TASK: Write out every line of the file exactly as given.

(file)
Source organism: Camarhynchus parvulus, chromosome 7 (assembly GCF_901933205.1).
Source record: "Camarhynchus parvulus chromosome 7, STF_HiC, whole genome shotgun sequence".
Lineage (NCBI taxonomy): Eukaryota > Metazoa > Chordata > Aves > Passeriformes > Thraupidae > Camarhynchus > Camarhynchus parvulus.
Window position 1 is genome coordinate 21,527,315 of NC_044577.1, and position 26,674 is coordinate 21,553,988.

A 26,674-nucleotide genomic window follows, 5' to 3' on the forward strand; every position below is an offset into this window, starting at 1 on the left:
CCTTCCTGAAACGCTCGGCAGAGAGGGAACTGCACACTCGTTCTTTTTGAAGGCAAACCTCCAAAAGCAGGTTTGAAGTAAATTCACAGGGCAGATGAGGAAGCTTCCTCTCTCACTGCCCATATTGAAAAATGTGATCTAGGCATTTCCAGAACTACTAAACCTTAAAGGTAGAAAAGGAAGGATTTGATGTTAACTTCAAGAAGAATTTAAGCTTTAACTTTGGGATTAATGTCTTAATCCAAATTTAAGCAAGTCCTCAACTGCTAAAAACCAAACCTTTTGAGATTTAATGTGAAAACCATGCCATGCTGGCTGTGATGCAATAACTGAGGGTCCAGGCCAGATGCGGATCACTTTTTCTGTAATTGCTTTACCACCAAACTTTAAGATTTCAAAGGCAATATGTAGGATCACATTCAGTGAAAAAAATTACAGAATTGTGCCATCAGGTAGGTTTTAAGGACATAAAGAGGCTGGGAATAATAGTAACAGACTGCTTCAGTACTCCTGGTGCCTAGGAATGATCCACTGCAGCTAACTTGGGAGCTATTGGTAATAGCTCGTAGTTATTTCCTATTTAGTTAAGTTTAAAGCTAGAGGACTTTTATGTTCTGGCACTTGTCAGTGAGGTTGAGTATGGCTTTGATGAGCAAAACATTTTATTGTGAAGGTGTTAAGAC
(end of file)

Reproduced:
Source organism: Camarhynchus parvulus, chromosome 7 (assembly GCF_901933205.1).
Source record: "Camarhynchus parvulus chromosome 7, STF_HiC, whole genome shotgun sequence".
Lineage (NCBI taxonomy): Eukaryota > Metazoa > Chordata > Aves > Passeriformes > Thraupidae > Camarhynchus > Camarhynchus parvulus.
Window position 1 is genome coordinate 21,527,315 of NC_044577.1, and position 26,674 is coordinate 21,553,988.

A 26,674-nucleotide genomic window follows, 5' to 3' on the forward strand; every position below is an offset into this window, starting at 1 on the left:
CCTTCCTGAAACGCTCGGCAGAGAGGGAACTGCACACTCGTTCTTTTTGAAGGCAAACCTCCAAAAGCAGGTTTGAAGTAAATTCACAGGGCAGATGAGGAAGCTTCCTCTCTCACTGCCCATATTGAAAAATGTGATCTAGGCATTTCCAGAACTACTAAACCTTAAAGGTAGAAAAGGAAGGATTTGATGTTAACTTCAAGAAGAATTTAAGCTTTAACTTTGGGATTAATGTCTTAATCCAAATTTAAGCAAGTCCTCAACTGCTAAAAACCAAACCTTTTGAGATTTAATGTGAAAACCATGCCATGCTGGCTGTGATGCAATAACTGAGGGTCCAGGCCAGATGCGGATCACTTTTTCTGTAATTGCTTTACCACCAAACTTTAAGATTTCAAAGGCAATATGTAGGATCACATTCAGTGAAAAAAATTACAGAATTGTGCCATCAGGTAGGTTTTAAGGACATAAAGAGGCTGGGAATAATAGTAACAGACTGCTTCAGTACTCCTGGTGCCTAGGAATGATCCACTGCAGCTAACTTGGGAGCTATTGGTAATAGCTCGTAGTTATTTCCTATTTAGTTAAGTTTAAAGCTAGAGGACTTTTATGTTCTGGCACTTGTCAGTGAGGTTGAGTATGGCTTTGATGAGCAAAACATTTTATTGTGAAGGTGTTAAGAC